Techstars has a great track record of similar partnerships in the corporate sector. They’ve worked with everyone from Target to Honda to Nike to Verizon to accelerate innovation in their industries and inject entrepreneurial energy into their organizations. At TNC, it seemed to us that the NGO world could really benefit from this type of collaboration, too. (This is the first time Techstars is partnering with a conservation nonprofit like us.)

Photograph of young boy with laptop sitting next to older woman against backdrop of green grass and trees
Technology can bring new, efficient methods of sustainable agriculture management to remote areas. Labeled for reuse through Creative Commons.

Here’s how it will work. Over the next three years, we’ll identify and recruit entrepreneurs with the most promising ideas for tackling the world’s food, water and climate challenges to join the accelerator. Each year, we will grant seed funding to 10 companies. They’ll also participate in an intense 3-month program where TNC, Techstars and other mentors will do all that we can to help them grow their business. At the end of each year’s program, the participants will also participate in a “demo day” to showcase their technologies to potential investors for subsequent funding rounds.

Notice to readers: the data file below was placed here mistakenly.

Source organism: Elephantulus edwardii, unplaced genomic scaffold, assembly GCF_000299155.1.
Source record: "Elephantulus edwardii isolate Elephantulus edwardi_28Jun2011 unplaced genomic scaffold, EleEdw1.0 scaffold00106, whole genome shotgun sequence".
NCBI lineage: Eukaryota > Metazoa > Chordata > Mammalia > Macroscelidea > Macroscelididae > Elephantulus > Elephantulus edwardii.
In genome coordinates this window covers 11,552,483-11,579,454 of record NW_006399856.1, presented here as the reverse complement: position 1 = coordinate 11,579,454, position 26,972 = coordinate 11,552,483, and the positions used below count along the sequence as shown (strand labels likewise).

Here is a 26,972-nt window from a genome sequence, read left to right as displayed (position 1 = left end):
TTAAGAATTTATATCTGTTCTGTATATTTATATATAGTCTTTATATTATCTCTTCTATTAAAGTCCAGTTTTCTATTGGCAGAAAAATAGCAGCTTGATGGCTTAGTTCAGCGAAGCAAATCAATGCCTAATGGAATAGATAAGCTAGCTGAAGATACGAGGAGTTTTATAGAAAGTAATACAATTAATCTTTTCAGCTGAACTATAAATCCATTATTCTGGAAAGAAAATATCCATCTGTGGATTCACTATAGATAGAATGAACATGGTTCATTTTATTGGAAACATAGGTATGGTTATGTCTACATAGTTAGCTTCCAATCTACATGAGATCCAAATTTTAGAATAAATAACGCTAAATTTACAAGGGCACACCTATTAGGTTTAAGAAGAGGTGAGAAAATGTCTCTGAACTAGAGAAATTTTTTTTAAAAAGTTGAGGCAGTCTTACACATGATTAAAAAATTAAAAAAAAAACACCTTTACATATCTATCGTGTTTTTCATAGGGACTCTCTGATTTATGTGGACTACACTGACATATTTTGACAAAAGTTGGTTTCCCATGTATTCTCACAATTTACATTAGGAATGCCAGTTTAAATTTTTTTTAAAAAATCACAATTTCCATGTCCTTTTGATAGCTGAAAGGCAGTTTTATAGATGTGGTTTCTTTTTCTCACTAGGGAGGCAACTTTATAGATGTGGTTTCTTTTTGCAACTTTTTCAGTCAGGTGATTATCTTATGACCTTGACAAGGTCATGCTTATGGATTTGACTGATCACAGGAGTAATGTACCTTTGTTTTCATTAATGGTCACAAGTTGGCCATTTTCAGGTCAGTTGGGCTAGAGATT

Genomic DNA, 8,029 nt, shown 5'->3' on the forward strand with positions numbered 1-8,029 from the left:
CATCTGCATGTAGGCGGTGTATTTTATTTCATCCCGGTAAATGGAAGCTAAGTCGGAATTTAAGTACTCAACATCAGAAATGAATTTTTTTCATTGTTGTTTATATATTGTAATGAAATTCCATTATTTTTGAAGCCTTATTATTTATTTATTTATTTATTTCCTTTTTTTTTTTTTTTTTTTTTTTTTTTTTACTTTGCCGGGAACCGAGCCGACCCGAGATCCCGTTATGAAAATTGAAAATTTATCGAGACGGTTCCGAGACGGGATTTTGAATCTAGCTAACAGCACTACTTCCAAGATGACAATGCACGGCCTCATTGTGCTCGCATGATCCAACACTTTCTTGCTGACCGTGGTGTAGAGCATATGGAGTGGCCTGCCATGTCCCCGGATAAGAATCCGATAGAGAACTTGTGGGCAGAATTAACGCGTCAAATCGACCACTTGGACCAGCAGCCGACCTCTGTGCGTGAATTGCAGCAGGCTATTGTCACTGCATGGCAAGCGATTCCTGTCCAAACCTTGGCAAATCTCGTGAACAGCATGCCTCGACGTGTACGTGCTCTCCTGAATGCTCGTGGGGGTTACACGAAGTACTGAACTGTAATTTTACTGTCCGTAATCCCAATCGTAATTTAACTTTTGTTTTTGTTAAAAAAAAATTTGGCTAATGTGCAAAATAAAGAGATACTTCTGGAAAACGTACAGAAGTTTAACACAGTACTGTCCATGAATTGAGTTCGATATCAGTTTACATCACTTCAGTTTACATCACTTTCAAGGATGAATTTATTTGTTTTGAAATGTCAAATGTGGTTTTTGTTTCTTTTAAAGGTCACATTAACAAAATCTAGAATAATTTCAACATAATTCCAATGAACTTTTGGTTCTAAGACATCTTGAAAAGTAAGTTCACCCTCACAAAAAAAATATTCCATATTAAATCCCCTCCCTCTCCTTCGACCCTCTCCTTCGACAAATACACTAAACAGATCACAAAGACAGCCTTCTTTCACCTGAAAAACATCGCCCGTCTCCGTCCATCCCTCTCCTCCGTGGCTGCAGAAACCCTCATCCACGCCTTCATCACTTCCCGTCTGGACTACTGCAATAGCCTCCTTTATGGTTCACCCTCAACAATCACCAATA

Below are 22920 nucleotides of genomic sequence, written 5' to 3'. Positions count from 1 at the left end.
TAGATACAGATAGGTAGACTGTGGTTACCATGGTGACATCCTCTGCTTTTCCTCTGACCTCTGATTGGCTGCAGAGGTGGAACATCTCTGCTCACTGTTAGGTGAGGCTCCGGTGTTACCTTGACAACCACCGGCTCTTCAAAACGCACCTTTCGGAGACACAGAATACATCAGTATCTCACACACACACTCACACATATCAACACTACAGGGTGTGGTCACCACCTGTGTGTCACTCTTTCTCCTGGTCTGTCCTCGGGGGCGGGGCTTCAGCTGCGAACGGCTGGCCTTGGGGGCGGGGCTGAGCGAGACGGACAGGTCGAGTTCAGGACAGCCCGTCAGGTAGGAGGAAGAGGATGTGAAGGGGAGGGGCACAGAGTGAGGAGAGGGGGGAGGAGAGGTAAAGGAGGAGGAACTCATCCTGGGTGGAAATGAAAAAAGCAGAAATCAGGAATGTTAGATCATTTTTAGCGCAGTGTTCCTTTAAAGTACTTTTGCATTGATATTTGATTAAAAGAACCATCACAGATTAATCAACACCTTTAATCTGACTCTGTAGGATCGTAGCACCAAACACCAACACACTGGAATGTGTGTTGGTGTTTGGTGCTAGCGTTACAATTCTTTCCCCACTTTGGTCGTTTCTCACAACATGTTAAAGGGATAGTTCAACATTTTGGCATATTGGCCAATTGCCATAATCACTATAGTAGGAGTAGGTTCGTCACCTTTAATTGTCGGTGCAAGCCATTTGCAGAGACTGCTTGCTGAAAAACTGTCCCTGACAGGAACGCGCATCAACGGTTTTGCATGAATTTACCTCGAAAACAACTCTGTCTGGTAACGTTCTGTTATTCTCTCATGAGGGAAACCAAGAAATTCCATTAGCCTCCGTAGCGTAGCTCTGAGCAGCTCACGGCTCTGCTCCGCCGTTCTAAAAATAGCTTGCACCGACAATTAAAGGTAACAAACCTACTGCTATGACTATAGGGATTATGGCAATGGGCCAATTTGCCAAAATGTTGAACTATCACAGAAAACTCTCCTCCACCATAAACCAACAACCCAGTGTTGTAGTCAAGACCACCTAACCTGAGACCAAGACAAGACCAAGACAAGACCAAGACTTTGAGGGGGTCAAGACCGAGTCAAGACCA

To launch the accelerator, we are partnering with some superb investors to raise the equity fund for the program. They include Zoma Capital, Lukas Walton, the Jeremy and Hannelore Grantham Environmental Trust, and Lyda Hill. TNC is an equity investor, too. Techstars takes a financial position in the companies and splits proceeds with the investors. While our investors expect to earn good returns, the primary motivation for these funders is the opportunity to drive innovation and impact in the environmental sector.

From my perspective as CEO of TNC and a former Goldman Sachs banker, I think opportunities like this have huge potential to scale up progress in the social sector. Well-designed three-way partnerships between NGOs, startup technology entrepreneurs, and smart investors should lead to big and valuable breakthroughs. What’s more, I think there’s a lot we can learn from the startup way of doing business.

It’s too early to say for sure how we will do. But we are very optimistic. We’re excited about the opportunity to get more tech entrepreneurs focused on sustainability issues. We’re eager to learn from the sector’s culture of innovation and speed. And we hope to build some buzz in the investment community, too. Private philanthropy alone can’t drive the scale of innovation needed to solve the enormous challenges facing people and nature today.

Technology will be essential if we want to live in a world where 10 billion people have the food, water, energy and economic growth they need without sacrificing nature. So let’s do all we can to encourage a greater culture of innovation in the environmental field—and create a future where people and nature thrive together.


This story originally appeared on November 1, 2017 in Forbes.

Mark Tercek is the president and CEO of the Nature Conservancy and author of Nature’s Fortune. Follow Mark on Twitter: @MarkTercek.